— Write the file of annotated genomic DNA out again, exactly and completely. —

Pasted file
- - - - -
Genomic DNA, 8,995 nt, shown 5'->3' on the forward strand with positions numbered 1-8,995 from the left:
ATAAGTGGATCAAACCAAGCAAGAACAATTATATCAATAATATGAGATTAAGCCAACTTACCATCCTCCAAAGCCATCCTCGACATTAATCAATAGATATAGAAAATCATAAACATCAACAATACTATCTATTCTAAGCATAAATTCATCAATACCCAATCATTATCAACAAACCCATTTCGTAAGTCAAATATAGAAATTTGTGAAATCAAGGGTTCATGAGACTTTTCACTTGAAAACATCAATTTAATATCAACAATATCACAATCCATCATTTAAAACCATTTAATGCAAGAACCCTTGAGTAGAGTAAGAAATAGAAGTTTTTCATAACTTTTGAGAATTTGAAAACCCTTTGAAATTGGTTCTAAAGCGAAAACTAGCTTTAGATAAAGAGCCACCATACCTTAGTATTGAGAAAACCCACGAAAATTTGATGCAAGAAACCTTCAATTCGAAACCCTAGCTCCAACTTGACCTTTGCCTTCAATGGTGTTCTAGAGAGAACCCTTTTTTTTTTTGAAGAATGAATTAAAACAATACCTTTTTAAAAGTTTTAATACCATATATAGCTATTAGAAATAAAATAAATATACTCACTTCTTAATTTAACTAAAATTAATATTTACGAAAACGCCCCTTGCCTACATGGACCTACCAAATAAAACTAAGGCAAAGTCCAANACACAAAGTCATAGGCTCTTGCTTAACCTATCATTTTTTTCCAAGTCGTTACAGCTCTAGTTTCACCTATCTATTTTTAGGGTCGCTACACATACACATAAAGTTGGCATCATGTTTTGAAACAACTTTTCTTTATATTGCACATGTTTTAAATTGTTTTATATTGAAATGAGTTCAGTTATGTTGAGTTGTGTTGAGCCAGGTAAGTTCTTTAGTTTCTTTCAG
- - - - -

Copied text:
Genomic DNA, 8,995 nt, shown 5'->3' on the forward strand with positions numbered 1-8,995 from the left:
ATAAGTGGATCAAACCAAGCAAGAACAATTATATCAATAATATGAGATTAAGCCAACTTACCATCCTCCAAAGCCATCCTCGACATTAATCAATAGATATAGAAAATCATAAACATCAACAATACTATCTATTCTAAGCATAAATTCATCAATACCCAATCATTATCAACAAACCCATTTCGTAAGTCAAATATAGAAATTTGTGAAATCAAGGGTTCATGAGACTTTTCACTTGAAAACATCAATTTAATATCAACAATATCACAATCCATCATTTAAAACCATTTAATGCAAGAACCCTTGAGTAGAGTAAGAAATAGAAGTTTTTCATAACTTTTGAGAATTTGAAAACCCTTTGAAATTGGTTCTAAAGCGAAAACTAGCTTTAGATAAAGAGCCACCATACCTTAGTATTGAGAAAACCCACGAAAATTTGATGCAAGAAACCTTCAATTCGAAACCCTAGCTCCAACTTGACCTTTGCCTTCAATGGTGTTCTAGAGAGAACCCTTTTTTTTTTTGAAGAATGAATTAAAACAATACCTTTTTAAAAGTTTTAATACCATATATAGCTATTAGAAATAAAATAAATATACTCACTTCTTAATTTAACTAAAATTAATATTTACGAAAACGCCCCTTGCCTACATGGACCTACCAAATAAAACTAAGGCAAAGTCCAANACACAAAGTCATAGGCTCTTGCTTAACCTATCATTTTTTTCCAAGTCGTTACAGCTCTAGTTTCACCTATCTATTTTTAGGGTCGCTACACATACACATAAAGTTGGCATCATGTTTTGAAACAACTTTTCTTTATATTGCACATGTTTTAAATTGTTTTATATTGAAATGAGTTCAGTTATGTTGAGTTGTGTTGAGCCAGGTAAGTTCTTTAGTTTCTTTCAG